Copy editors are sometimes regarded as persnickety pests in newsrooms. We ask about words and phrases that other people use regularly. Take “dilemma,” for instance. Writers use “dilemma” to mean “problem” or “quandary.” For those of us who learned long ago in some strict senior copy editor’s on-the-job class that a “dilemma” is a choice between two bad alternatives, the sight of the word is likely to make us raise the question: Do you mean “dilemma” here, or do you mean “problem” or “challenge”? Sometimes the writers look at us as if we had two heads, both covered with writhing snakes. But this is our way of prompting writers to think about their word choices and of spreading the lessons that we learned.
I ran across “dilemma” in a story in the What’s Up section Friday (June 10). I was reading the piece as a regular reader, not as a copy editor. I stopped on the word and then read the next paragraphs to see if the writer had supported his use of the word. I think he did. Here is the beginning of the story:
Some Triangle fans of the recently reunited Pixies find themselves facing a philosophical dilemma.On the one hand, they’re dying to see the indie rock pioneers.On the other, they’re wondering how true the Pixies remain to the spirit of the genre they helped inspire, what with tickets to the Sunday night show at Disco Rodeo going for $35, a good $9-$12 more than Ryan Adams fans paid to see him Wednesday at BTI Center and $10 more than Modest Mouse fans will fork over for the buzz band’s Tuesday concert at the Raleigh Convention Center. And tickets for some other dates on this tour are going for $70, where the band will play one set of hits and another of B-sides.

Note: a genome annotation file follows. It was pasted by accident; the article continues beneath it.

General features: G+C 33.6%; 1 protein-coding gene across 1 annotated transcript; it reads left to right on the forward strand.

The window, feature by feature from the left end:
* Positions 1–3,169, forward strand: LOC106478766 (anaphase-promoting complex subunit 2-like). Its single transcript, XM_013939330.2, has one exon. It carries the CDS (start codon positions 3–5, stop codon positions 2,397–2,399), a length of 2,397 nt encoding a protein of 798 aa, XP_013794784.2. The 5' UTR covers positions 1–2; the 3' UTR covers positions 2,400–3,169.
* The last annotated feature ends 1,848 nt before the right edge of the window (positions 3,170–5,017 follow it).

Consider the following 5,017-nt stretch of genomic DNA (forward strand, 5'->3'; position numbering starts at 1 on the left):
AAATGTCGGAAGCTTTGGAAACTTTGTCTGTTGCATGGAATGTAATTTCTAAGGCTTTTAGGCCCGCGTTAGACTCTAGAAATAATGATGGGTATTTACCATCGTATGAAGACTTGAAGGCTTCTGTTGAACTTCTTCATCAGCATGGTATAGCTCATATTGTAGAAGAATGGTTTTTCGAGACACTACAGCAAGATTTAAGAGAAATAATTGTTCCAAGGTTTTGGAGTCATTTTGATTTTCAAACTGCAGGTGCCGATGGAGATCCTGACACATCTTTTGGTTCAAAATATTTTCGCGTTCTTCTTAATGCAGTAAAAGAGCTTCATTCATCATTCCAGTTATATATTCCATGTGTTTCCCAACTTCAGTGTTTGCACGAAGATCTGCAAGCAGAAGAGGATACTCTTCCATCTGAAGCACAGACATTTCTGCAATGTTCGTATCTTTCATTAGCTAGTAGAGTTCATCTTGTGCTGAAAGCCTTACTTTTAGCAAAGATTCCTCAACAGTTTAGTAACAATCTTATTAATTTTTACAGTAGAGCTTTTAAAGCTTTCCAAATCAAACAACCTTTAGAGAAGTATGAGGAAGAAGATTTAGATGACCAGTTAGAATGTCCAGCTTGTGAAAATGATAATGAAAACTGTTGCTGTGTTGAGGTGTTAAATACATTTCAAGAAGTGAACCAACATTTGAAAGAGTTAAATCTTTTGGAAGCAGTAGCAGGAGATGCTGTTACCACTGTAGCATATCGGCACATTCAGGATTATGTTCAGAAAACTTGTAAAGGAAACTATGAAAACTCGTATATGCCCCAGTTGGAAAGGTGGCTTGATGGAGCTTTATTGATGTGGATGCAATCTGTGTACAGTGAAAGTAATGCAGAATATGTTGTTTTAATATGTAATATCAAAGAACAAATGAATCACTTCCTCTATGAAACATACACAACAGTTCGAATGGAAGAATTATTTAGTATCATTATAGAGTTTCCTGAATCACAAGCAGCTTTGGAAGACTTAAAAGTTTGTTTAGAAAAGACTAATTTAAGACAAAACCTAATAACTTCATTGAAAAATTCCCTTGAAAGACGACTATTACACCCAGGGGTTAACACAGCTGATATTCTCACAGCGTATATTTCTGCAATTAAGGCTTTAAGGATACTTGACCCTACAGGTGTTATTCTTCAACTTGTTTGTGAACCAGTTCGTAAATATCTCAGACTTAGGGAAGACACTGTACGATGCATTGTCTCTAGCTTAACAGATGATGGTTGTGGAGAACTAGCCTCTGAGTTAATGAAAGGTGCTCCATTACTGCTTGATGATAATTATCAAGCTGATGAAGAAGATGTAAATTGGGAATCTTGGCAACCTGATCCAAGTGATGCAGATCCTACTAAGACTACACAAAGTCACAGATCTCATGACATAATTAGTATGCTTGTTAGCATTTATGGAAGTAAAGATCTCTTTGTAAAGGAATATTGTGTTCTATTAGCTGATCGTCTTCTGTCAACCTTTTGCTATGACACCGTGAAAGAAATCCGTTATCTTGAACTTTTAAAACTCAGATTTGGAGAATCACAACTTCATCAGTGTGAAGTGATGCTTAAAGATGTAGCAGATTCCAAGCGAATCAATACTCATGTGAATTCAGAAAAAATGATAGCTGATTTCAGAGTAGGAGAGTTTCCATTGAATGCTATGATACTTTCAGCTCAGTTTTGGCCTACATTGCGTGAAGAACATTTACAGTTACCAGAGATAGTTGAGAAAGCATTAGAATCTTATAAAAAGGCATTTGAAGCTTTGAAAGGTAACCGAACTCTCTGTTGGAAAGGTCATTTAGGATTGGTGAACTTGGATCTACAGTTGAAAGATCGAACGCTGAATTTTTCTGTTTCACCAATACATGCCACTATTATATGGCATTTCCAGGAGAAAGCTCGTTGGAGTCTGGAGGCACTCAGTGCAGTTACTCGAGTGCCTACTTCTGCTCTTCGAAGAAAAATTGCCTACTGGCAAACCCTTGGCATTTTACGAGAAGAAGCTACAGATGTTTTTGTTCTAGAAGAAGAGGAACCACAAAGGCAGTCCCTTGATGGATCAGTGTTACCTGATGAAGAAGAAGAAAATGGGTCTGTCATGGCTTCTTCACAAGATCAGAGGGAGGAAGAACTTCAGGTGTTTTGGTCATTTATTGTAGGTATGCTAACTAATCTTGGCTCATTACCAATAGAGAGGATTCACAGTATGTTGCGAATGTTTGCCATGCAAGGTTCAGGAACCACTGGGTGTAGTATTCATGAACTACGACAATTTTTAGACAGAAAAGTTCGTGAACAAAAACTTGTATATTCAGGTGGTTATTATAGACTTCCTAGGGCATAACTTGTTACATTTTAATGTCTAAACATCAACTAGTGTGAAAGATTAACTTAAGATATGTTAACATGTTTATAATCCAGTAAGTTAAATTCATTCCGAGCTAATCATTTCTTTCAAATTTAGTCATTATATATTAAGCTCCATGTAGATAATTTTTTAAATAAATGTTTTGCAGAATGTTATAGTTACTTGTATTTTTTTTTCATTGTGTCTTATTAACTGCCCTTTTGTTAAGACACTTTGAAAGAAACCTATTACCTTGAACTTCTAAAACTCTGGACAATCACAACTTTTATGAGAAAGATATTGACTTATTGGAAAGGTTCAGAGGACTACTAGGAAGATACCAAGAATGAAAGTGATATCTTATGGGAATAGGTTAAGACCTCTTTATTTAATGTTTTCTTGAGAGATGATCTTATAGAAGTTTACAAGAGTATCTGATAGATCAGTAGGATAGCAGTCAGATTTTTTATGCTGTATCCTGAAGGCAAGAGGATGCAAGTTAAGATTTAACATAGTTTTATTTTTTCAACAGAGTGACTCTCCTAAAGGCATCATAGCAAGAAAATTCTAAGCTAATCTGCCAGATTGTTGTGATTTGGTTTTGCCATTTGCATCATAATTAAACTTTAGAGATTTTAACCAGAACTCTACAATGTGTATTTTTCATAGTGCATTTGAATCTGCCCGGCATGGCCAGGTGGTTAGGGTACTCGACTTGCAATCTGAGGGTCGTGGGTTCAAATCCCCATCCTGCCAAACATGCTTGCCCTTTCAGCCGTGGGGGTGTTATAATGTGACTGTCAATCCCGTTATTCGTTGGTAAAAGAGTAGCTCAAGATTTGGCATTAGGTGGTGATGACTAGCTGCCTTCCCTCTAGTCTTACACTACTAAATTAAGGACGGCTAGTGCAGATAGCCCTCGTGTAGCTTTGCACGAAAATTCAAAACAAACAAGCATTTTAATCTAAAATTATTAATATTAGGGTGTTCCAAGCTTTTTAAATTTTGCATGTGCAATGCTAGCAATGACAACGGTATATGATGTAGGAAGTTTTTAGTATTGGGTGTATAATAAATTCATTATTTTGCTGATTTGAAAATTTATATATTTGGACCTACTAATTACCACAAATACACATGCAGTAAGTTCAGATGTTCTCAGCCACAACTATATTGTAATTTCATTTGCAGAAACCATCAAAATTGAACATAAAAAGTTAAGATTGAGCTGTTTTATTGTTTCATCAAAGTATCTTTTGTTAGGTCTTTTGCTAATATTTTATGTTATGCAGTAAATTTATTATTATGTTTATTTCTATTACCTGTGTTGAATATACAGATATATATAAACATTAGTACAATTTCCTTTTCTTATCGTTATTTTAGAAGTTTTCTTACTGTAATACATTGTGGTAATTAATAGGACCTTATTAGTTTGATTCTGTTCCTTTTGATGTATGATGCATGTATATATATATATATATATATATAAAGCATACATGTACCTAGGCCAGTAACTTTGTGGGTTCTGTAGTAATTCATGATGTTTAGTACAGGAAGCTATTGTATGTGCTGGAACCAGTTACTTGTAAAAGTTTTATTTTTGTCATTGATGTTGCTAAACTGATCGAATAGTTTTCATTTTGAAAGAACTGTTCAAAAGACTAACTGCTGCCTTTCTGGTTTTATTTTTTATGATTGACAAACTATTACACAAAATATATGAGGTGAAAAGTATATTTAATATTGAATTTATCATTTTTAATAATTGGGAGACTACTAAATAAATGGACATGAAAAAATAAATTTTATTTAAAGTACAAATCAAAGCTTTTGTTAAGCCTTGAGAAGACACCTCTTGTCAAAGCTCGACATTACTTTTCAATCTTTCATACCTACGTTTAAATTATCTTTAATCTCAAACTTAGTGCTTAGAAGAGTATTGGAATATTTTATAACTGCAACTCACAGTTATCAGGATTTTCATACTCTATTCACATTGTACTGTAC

It seems to me that this truly is a dilemma: Either the fans miss the concert by a band that produced what they consider good, honest music (an unpleasant alternative) or they pay a fairly high price for a concert by independent rock heroes (also an unpleasant alternative). It’s a dilemma!
By the way, “persnickety,” according to my dictionary, is a colloquialism that means “too particular or precise; fastidious, fussy.” It’s precisely the right word.
This article was originally posted by the Raleigh News & Observer, a subsidiary of The McClatchy Co.; is posted here to provide continuity; and is copyright © 2011 The News & Observer Publishing Company, which reserves the right to remove this post.